At Bengaluru FC, when the decision was made to extend support to the LGBTQ community in Pride Month, there was an initiation process that players had to undergo.
On the first day of this month, Bengaluru FC uploaded a social media post that had the sketch of a floodlight throwing rainbow colours over their home ground, Sree Kanteerava Stadium. Tagged with #LoveKnowsNoGender, its caption said: “This June, remember that your love is yours to colour”.
The tweet didn’t go viral and in a week’s time since it appeared, it has gathered just around 600 likes but it did help Bengaluru FC stand out as a rare sporting team in India to support and spread awareness about a cause which has largely been considered a taboo.
The Chief Executive Officer of the team that has won two I-League and one Indian Super League titles, Mandar Tamhane gives his reason for this LGBTQ Pride Month initiative.
“As a club, we wanted to be more and more inclusive. When the Supreme Court gave the order (in September 2018, to decriminalise Article 377 of the Indian Penal Code, thus allowing same-sex relationships), we thought it was time to talk about it. We have been supporting this cause for the past three years.”
India and Bengaluru FC goalkeeper Gurpreet Singh Sandhu has in the past been part of a team – though not in India – that has wholeheartedly embraced the LGBTQ community. The 29-year-old had first experienced it when he played for top-tier Norwegian club Stabæk.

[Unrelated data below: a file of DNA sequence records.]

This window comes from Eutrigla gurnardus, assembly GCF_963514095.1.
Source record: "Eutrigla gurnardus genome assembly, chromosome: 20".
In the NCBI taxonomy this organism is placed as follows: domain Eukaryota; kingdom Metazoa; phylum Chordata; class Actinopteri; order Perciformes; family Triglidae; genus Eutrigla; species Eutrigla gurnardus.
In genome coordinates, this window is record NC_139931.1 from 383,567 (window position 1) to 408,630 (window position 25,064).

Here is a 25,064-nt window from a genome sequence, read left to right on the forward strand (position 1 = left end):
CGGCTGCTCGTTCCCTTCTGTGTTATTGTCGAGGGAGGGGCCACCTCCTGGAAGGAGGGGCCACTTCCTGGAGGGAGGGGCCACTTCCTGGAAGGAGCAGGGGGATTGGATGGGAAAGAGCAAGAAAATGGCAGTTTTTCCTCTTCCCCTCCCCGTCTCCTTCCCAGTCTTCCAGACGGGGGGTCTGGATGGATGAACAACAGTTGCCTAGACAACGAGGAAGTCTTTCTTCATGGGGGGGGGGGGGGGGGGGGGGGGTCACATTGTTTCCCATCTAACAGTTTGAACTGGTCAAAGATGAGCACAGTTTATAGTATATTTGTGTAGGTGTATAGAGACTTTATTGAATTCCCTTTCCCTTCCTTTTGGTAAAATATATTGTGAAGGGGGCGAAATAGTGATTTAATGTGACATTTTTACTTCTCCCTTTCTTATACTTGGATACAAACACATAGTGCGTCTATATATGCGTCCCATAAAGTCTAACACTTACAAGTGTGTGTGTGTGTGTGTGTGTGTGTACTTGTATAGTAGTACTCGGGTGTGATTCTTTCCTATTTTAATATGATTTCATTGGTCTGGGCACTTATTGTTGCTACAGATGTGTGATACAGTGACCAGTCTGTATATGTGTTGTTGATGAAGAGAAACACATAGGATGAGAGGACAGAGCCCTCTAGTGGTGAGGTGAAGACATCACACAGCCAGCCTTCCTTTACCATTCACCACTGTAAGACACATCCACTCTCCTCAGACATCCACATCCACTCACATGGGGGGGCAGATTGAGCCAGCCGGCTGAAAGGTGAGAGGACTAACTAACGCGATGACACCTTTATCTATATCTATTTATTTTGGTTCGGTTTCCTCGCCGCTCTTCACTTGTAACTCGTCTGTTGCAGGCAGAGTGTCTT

“Every year at Stabæk, we used to meet and greet with people from the LGBTQ community in our area,” he says.
“We used to go onto the pitch on a match day holding hands with people from the community, putting a message out there saying that we support and welcome them, and we want to be a part of this community to make sure everyone is happy and coexisting.”
At the Indian club though, when the decision was made to take such a stand that had never been taken before by a sporting outfit, there was an initiation process that players had to undergo.
“Most of us (players) are not educated about the topic. The club helps educate us, and makes sure that what we are going to be a part of, we learn about it,” Sandhu explains.
“That’s why when you’re a part of something, you can’t be there just half-heartedly and turn up for press conferences or interviews if you don’t know about the issue.”
The outreach wasn’t just about posting sketches on social media. Ahead of a match against ATK, the squad – including the support staff from head coach to kit manager – walked into the stadium from the team bus wearing suits that had a rainbow flag sticker on it. Later, at a home match, the match-day programme had an entry written by a gay supporter of the club talking about his experience of coming out.
These were subtle, yet conspicuous and consistent displays of support.
It’s a start, but Sandhu asserts that there’s still a long way to go for the topic to be openly discussed.
“Of course, there is a lot of stigma attached to this. One of the ways to tackle this is to create a lot of awareness, creating non-judgmental zones,” he says.
“The ruling was passed almost three years ago. We are still a long way from understanding a lot of things about this. It’s very important to respect that each individual is different. As long as we can coexist, with happiness and peace, it’ll be great. Everyone is different, what they feel and see is different, and we need to respect it as a community.”
Source: Read Full Article